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ROME (ChurchMilitant.com) - Prominent advocacy groups are urging Pope Francis to take decisive action against clergy sexual abuse, including by removing the new head of the Dicastery for the Doctrine of the Faith (DDF) and rescinding his recent elevation to the College of Cardinals.
On Friday, Survivors Network of those Abused by Priests (SNAP) and Ending Clergy Abuse (ECA) called for the pontiff to take these actions against Abp. Víctor Manuel Fernández, who was among 20 other men made cardinals by Francis on Saturday.
In addition to his apparent confusion on doctrinal matters such as blessing same-sex couples, Fernández — a noted ally of Pope Francis — came under scrutiny as concerns about his past handling of abuse allegations surfaced.
The South American prelate confessed to mishandling a 2019 case involving a priest accused of sexually abusing children and expressed on social media his lack of preparation and training for addressing clerical abuse issues.
"Among the responsibilities of the DDF is the handling of sexual abuse accusations brought against clergy," states the SNAP press release. "In fact, this responsibility constitutes 80% of its work."
"Yet earlier this year, Archbishop Fernández admitted that he made 'mistakes' in handling a 2019 case of a priest accused of sexually abusing children," the press release continues. "On this basis, we too urgently call for Pope Francis to replace the Archbishop on the DDF, and to reconsider his selection as Cardinal."
Standing with SNAP and ECA, Bishop Accountability dubbed Fernández an "inappropriate fit" for the Church's top doctrinal office and signaled its broader concern for the Catholic Church's apparent stagnation in tackling clergy sexual abuse.
Fernández has sparked controversy for authoring troubling texts like his 1995 book titled Heal Me With Your Mouth: The Art of Kissing.
An unexpected encounter on the street in Rome between pro-globalism Cdl. Jean-Claude Hollerich and two abuse victims from ECA highlighted further concerns regarding Pope Francis' failure to enact a stringent zero-tolerance policy towards sexual abuse and its cover-up within the Church.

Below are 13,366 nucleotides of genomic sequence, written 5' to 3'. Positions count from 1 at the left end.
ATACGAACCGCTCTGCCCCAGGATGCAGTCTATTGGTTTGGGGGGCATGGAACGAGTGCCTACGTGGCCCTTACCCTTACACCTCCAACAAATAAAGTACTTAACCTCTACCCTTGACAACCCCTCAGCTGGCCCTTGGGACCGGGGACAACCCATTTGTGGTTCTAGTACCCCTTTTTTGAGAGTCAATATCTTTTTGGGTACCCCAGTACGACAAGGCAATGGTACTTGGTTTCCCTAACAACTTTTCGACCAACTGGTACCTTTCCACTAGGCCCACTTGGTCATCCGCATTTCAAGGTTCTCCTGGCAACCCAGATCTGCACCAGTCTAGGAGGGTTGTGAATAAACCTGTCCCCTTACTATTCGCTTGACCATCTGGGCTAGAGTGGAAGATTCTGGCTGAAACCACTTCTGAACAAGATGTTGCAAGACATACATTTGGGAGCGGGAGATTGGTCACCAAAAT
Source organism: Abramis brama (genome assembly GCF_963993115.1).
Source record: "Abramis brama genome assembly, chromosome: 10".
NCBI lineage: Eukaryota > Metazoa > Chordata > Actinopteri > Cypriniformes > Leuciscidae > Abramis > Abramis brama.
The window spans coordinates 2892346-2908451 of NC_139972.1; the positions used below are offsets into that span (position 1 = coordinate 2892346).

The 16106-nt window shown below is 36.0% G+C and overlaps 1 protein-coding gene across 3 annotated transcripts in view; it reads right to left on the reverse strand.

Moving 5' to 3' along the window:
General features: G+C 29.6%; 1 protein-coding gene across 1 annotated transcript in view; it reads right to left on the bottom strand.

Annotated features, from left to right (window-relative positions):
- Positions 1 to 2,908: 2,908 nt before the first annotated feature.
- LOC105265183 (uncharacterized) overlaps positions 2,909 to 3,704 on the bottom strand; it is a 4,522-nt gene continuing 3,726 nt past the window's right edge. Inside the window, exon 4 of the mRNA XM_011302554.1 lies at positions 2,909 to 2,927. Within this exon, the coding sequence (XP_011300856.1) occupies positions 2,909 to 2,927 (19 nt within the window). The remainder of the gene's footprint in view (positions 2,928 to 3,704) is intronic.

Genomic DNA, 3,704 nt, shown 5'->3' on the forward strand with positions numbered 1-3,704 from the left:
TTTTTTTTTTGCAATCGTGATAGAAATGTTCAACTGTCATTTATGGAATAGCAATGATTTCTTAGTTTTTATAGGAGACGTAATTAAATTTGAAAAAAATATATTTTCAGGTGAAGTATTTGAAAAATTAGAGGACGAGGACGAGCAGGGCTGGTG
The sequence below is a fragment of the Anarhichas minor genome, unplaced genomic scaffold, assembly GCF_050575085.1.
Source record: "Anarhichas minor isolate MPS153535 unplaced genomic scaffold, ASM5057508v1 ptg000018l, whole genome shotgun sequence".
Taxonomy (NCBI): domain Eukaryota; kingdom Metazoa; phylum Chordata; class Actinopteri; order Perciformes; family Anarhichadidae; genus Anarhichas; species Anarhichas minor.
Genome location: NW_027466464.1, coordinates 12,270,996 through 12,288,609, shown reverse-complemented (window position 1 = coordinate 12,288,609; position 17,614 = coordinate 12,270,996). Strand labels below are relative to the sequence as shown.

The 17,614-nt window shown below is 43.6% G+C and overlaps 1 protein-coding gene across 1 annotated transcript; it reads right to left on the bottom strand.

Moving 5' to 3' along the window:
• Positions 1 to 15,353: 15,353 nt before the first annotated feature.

Hollerich — whom the ECA has noted may be a top contender for the papacy — has claimed Pope Francis cannot enact zero tolerance because "the Curia" tells him "what to do."
An abuse victim presented Hollerich a draft of zero-tolerance legislation, and the cardinal committed to delivering it to Pope Francis for serious consideration.
This encounter, recorded on a Zoom call, was shared at an ECA press conference on Monday.
ECA has since demanded that Hollerich introduce the zero-tolerance legislation at the upcoming Synod on Synodality and has insisted on a transparent discussion during the proceedings regarding sexual abuse. Hollerich is a lead organizer of the event as its realtor general.
Under his leadership, however, the synod is focused on changes that go against traditional Church teaching, touching on issues like contraception, reception of the sacraments for the divorced and remarried, clerical celibacy, homosexuality and female ordination. Five cardinals have sent Pope Francis dubia — questions that, like ECA, seek a formal response.
"As we see it, the long and terrible history of clergy sexual abuse and its cover-up is still being written," states the SNAP press release. "By appointing Archbishop Fernández to the DDF and naming him a cardinal, Pope Francis clearly demonstrates that it is business as usual in the Catholic Church."
Despite Pope Francis' proclamations of zero tolerance towards clerical sex abuse within the Church, no binding Church law currently mandates the permanent removal from the priesthood for any act of sexual abuse or its institutional concealment.
On Sept. 29, ECA also pressed Pope Francis to address alarming abuse cases from several countries including Colombia, Italy and Canada. The ECA noted Fernández's role in Church leadership as a concern because he had allegedly concealed several sexual abuse cases during his tenure as archbishop of La Plata.
The advocacy group's call to action underscores a growing impatience among such groups and abuse victims for meaningful reform within the Catholic Church to address the long-standing issue of clergy sexual abuse.